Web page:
Retailers across the country expect big sales for the first quarter of the year. They know this is the time of year when 75% of Americans get a big check in the mail courtesy of Uncle Sam. Nobody likes filing their taxes, but everyone likes getting a refund. It’s free money, right?
Whoa … hold that thought for a moment.
Before you celebrate your sudden windfall with a new big-screen TV, think about how your refund gets there. It might not really be the free money you think it is.
How the refund process works
When you were hired at your job, you had to fill out a boatload of paperwork, including a W-4. In the W-4, you told your employer how you wanted your income taxes deducted from your paycheck. It’s a pretty simple form. You check a box if you’re married and fill in the number of kids you have.
Every paycheck, they take a percentage of your gross pay and send it to the IRS. That’s called your “withholding.” If you’re withholding the right amount, the IRS should get as much money as it’s due. The problem is, the withholding formula is designed to protect people from having to cough up money in April. For millions of Americans who live paycheck to paycheck, this would be a significant hardship. So, the withholding formula errs on the side of over-withholding.
When you complete your tax return, you’ll be much more aggressive in figuring your deductions and credits. You’ll also wind up with an income that’s a little lower than what your employer was estimating. That means you get a refund. The government pays back some of the money it withheld from your paycheck.
The reason you might want to get mad about this practice is that you’ve basically given the government an interest-free loan. Your refund actually represents a loss. If that amount had been sitting in a savings account earning interest, you’d actually have more money to spend!
Why is your salary different on your tax return?
There are a number of legitimate reasons why your tax bill may be different than your employer was estimating. If you qualify for a number of tax credits like the Earned Income Tax Credit or the Child and Dependent Care Credit, those numbers aren’t reflected in your paycheck. Trying to estimate them in your W-4 can be a hassle, especially if your income changes over the course of the year. You might suddenly find your tax credit isn’t worth as much as you thought it was!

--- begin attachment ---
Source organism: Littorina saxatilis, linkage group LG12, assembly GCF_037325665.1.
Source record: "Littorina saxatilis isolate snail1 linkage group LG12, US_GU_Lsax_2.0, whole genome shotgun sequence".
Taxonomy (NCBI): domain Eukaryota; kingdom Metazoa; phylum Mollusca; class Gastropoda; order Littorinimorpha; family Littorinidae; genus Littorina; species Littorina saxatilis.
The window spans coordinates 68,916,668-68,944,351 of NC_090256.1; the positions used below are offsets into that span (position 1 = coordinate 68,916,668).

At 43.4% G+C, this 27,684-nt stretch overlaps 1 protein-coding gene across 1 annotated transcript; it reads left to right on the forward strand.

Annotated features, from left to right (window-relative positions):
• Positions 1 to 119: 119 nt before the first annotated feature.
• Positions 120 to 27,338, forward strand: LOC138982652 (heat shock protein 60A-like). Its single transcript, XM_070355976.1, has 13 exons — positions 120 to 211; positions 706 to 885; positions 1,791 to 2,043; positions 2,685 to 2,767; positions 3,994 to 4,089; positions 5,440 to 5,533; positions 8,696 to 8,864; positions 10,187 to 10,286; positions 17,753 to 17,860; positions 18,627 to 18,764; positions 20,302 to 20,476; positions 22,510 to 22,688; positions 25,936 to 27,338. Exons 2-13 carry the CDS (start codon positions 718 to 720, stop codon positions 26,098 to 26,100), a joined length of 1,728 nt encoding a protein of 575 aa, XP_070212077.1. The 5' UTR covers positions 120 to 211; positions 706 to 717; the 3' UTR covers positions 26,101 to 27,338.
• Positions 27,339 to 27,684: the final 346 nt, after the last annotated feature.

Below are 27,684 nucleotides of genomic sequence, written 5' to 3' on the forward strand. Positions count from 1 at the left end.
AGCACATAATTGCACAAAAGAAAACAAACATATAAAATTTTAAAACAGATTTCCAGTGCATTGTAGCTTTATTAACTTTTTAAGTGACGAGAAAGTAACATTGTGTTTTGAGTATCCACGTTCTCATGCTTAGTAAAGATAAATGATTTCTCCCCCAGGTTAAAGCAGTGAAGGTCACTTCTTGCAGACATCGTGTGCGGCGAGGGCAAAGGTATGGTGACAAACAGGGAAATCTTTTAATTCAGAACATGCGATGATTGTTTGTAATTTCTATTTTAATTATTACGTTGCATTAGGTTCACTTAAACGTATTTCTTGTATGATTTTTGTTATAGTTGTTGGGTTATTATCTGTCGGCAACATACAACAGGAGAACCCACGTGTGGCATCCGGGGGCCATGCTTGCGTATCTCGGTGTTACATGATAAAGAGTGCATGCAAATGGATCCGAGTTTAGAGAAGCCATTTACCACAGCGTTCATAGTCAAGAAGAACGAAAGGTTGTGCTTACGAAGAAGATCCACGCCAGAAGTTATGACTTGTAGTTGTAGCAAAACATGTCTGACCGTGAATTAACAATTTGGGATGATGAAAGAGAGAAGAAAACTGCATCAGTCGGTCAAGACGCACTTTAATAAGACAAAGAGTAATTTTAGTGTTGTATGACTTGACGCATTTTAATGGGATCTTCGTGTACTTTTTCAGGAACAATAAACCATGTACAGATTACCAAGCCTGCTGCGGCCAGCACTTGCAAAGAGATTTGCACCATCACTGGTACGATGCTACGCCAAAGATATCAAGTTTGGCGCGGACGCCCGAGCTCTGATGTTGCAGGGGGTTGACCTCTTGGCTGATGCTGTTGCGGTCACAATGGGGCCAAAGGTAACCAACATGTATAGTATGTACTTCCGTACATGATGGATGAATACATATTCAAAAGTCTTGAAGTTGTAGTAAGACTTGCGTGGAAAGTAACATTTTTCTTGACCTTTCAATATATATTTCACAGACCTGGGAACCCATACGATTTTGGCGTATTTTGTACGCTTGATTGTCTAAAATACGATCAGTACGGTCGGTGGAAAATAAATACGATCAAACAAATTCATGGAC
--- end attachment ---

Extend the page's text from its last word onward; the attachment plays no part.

You might also have received a promotion or a raise this year. The withholding rate assumes you’ve been making that same salary all year, so a bump in salary means a bump in withholding. This is also difficult to plan for, and changing your W-4 mid-year, only to change it back the next April, probably isn’t worth it.
If this was just a regular year and you’re getting $2,000-3,000 back, you’re just over-withholding.
To figure out how much you’re over-withholding, take your refund and divide it by the number of paychecks you get in a year (26 if you’re paid bi-weekly, 12 if you’re paid monthly). The mean tax refund was $2,800, which means the average American is over-withholding by $233 each month!
What to do instead
You can fill out a new W-4 at any time. The IRS has a W-4 Calculator to view different scenarios to help you determine if you need to adjust your withholding for making sure you’re not overpaying your taxes. It’s unlikely you’ll nail your tax burden exactly, and it’s better to overestimate than underestimate your tax payments. Still, fixing your withholding could result in another $200 in your pocket every month!
If tbe better off letting the IRS hold onto it for you. However, if you have a plan for that money, and stick to it, the hassle of the paperwork may be worthwhile. Here are a few ways to put that money to work.
- Use it to pay down high interest debt. If you’ve got a credit card balance racking up 20% interest, paying it off is like getting a no-risk 20% return on an investment. You can’t beat that! The same is true of student loan debt or other obligations.
- Start an Emergency Fund. The root cause of most debt is an unexpected expense on a tight budget. Being able to use cash to cover car repairs, medical expenses or an unexpected short paycheck can keep money off the credit card and in your pocket.
- Put it in a retirement fund. Increase your contribution to your 401(k) program or IRA. You can reduce your tax burden even further and raise your quality of life down the road.
- Use extra budget space to start a money making side project. With a few power tools, a bucket of paint and an imagination, you could turn curbside furniture into treasures!
Whatever you do with your money, you can rest assured you don’t have to wait until April to get it. There’s no paperwork to fill out before you get your own money each month and you don’t need to store up a wad of receipts and pictures to get it. It’s your money, and now it’s working for you.